2015 Year in Review: Heather Chandler, Front-Desk Coordinator

It’s time to look back on 2015! Check our blog between Christmas and New Year’s for a variety of stories and memories of 2015 from the staff and volunteers of the Wildlife Center of Virginia.

When I was hired as the newest member of the front desk team in mid-March of this year, I was excited to get to work. Soon, my excitement turned to panic. Would I ever be able to learn the immense amount of information needed to do this job? It was overwhelming. Thankfully, there are a number of resources I could draw from to gain the knowledge needed: Wildlife Center staff! The first few months, I probably averaged about a million questions per day. Now it may only be around a thousand per day. There is always something new to learn.

My first few weeks at the Center were spent cramming as much information as I could into my brain about spring babies so that I would be ready to answer citizens' questions. There were tons of questions about squirrels, cottontails, and opossums! I answered five ringing phone lines all day, almost all with the same question, "What do I do with this baby I found?" I gained more confidence with each phone call until … nestling time! Baby birds were then thrown into the mix of phone calls and incoming patients. I was often unable to complete my intake paperwork, simply writing "bird?" or typing "undetermined bird" for the species.

These poor little birds often suffered my ignorant and bumbling attempts to figure out their names. I relied on my co-workers to help me learn nestling bird species identification. Precocial versus altricial, mouth color, gape flanges, beak contour, down or feathers, eye shape, toe positioning -- these were all clues to help me solve species identification mysteries. Noisy starlings, precocial goslings, so-ugly-they're-cute doves, fluffy black vultures, dinosaur-like chimney swifts and the awkward mockingbirds -- so many birds came through our doors after a wind storm or cat attacks. In between phone calls, I watched our rehabilitation team feed and care for these babies. Even if I couldn't identify them, it was heart-warming to watch them grow and become healthier.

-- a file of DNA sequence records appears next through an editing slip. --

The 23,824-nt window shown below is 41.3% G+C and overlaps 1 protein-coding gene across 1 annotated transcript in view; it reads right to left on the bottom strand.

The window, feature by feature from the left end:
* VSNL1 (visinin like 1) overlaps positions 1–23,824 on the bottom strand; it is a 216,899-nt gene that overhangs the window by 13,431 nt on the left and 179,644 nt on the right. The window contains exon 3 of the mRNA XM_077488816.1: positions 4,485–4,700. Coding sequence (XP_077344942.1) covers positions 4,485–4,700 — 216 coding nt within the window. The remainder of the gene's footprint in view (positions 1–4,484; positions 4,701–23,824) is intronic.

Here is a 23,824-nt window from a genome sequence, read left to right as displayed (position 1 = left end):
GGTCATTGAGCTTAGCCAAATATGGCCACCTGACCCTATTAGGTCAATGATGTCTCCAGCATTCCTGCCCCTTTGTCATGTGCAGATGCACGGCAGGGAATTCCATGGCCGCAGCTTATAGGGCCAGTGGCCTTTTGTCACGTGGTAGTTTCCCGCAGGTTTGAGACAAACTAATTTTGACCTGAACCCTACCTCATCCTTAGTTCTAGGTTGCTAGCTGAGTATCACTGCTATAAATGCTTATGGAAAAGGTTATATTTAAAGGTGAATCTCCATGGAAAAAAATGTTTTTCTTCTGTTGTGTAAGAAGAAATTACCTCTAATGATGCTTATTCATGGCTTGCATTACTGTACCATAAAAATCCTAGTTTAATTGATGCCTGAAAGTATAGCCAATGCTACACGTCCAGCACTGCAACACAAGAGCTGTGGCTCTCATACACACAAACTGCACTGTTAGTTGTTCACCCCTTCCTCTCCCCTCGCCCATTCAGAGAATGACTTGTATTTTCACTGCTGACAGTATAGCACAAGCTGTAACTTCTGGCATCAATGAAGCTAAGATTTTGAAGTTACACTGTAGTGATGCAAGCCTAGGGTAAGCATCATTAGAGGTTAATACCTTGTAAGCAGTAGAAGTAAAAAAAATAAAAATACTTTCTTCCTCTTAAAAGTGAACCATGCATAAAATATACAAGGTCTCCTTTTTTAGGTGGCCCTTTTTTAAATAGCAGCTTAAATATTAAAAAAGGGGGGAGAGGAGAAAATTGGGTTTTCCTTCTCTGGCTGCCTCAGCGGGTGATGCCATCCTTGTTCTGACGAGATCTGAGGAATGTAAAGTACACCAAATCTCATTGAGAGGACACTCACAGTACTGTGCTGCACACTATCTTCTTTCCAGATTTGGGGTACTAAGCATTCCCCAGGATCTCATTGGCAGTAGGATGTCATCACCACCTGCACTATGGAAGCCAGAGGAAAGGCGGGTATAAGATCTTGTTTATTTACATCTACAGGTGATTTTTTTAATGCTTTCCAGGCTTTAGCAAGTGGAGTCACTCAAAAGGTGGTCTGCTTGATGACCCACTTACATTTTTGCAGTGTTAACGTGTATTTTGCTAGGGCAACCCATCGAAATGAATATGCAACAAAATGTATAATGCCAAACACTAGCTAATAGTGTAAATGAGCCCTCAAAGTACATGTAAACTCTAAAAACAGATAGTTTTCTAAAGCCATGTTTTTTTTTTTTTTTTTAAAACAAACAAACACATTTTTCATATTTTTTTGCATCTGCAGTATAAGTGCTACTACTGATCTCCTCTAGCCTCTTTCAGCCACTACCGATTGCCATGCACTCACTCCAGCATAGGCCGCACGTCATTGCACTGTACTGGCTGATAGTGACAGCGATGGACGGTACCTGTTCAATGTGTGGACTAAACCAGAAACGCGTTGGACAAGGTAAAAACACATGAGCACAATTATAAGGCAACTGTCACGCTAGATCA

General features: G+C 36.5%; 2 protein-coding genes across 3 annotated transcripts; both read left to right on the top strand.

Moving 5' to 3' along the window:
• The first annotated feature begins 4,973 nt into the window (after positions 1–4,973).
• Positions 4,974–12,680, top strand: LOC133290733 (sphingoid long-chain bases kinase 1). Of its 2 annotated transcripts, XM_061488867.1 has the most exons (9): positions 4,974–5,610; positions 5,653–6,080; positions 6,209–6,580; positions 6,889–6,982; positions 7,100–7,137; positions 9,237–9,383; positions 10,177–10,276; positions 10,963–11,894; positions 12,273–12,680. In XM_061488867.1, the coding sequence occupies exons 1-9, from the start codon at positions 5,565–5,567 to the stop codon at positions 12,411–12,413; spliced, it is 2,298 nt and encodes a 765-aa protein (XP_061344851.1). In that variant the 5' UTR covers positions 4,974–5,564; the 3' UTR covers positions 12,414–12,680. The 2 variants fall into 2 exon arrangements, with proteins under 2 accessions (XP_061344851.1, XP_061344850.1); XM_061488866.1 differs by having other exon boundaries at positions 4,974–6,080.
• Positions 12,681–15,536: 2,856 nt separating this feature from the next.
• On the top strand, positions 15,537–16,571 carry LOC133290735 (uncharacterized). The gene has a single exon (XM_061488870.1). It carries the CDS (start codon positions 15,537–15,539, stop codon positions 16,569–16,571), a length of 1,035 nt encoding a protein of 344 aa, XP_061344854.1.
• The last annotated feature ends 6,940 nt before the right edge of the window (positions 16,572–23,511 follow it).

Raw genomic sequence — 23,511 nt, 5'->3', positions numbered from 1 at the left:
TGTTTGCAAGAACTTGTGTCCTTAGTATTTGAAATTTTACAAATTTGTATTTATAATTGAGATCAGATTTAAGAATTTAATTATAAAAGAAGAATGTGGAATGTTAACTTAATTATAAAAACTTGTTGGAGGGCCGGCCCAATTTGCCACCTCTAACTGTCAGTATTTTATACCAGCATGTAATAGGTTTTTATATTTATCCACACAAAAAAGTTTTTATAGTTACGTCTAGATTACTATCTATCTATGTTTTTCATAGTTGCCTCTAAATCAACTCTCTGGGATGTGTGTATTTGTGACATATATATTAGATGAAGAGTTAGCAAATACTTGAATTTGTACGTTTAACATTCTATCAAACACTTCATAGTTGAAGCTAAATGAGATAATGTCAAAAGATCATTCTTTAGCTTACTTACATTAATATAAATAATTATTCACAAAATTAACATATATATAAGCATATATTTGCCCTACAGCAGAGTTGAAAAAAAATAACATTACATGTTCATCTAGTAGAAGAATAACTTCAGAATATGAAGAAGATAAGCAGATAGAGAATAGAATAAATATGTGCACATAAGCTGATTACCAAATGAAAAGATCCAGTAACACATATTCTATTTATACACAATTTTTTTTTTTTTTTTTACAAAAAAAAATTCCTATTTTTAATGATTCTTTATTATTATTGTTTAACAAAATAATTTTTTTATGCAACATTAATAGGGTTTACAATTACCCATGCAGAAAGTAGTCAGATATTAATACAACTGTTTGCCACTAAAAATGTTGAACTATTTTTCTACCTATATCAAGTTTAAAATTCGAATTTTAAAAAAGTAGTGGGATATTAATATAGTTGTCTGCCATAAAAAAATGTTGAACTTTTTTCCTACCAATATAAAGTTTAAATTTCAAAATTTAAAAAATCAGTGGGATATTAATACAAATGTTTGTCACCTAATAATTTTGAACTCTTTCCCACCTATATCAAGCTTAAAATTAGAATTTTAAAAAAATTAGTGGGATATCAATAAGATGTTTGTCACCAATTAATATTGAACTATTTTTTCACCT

As soon as I felt more confident with nestling identification, nestling season turned to fledgling season. Citizens lined up at the desk with birds I could not identify -- the fledges looked so different from their adult forms. Luckily, there are so many bird watchers and experts on staff, they could guide me through species identification … again. At one point, my days seemed to be a blur of little gray and brown birds. The birds all appeared the same to me but vet team and rehab team knew better. They were amazingly patient in helping me. Many of these fledgling birds were sent back with the citizen, to be returned where they were found. Though the little birds can seem injured when they hop around on the ground, they were actually learning how to fly. The parent birds stayed close by keeping watch over them, feeding them. It was wonderful to have citizens call back to report, after a few days of observation, that the fledglings were able to take off and fly greater and greater distances.

Another season went by, and the case load changed again. Now adult birds were admitted, often victims of cat attacks or vehicle collisions. I was a bit better at species identification this time around. What Virginia state resident can't identify a cardinal, right? Robins, Blue Jays, American Crows, Turkey Vultures, Pileated Woodpeckers … I was feeling pretty good about myself until migrations began. I had never heard of a Red-eyed Vireo, an Eastern Towhee, Dark-eyed Junco, Golden-Crowned Kinglet, or a Scarlet Tanager. I would have never guessed these species without help from everyone else here. And honestly, for a few minutes, I thought the staff was joking when they identified one bird as an Ovenbird. An Ovenbird? I'm happy to report that this was not a trick. The handsome Ovenbird does exist, this particular one was rehabilitated and released.

Raptor migration season began and brought challenges for me as well. Of course, I already knew about Red-tailed Hawks, spotting those frequently in trees beside Virginia interstates. What I didn't realize is the variety of species or that they are split into different families. There’s the Accipiter family, containing the bird-eaters – Cooper’s Hawks and Sharp-Shinned Hawks. The Buteo family is made up of the rodent and rabbit eaters -- Red-tails, Broad-winged Hawks, and Red-Shouldered Hawks. My co-workers kept guiding me through identification of these similar-looking species. I enjoy flipping through our Sibley's Guide and searching the 'All About Birds' website from Cornell Lab of Ornithology. A terrific help with raptor identification has been WCV's own Classroom Series. Though late in the season, I think I can finally tell a Cooper's from a Red-tailed Hawk from a Sharp-shinned.

It won't be long before spring is here again along with those nestlings. It remains to be seen if I will remember what I learned in spring of 2015. Even if I retained only a smidgen, it is more than what I started with in March. As The Byrds sang, "To everything, turn, turn, turn, There is a season, turn, turn, turn." Year 2016 seasons will indeed turn. I just hope I can keep up!


Keep checking the Wildlife Center's blog for more year-end posts this week!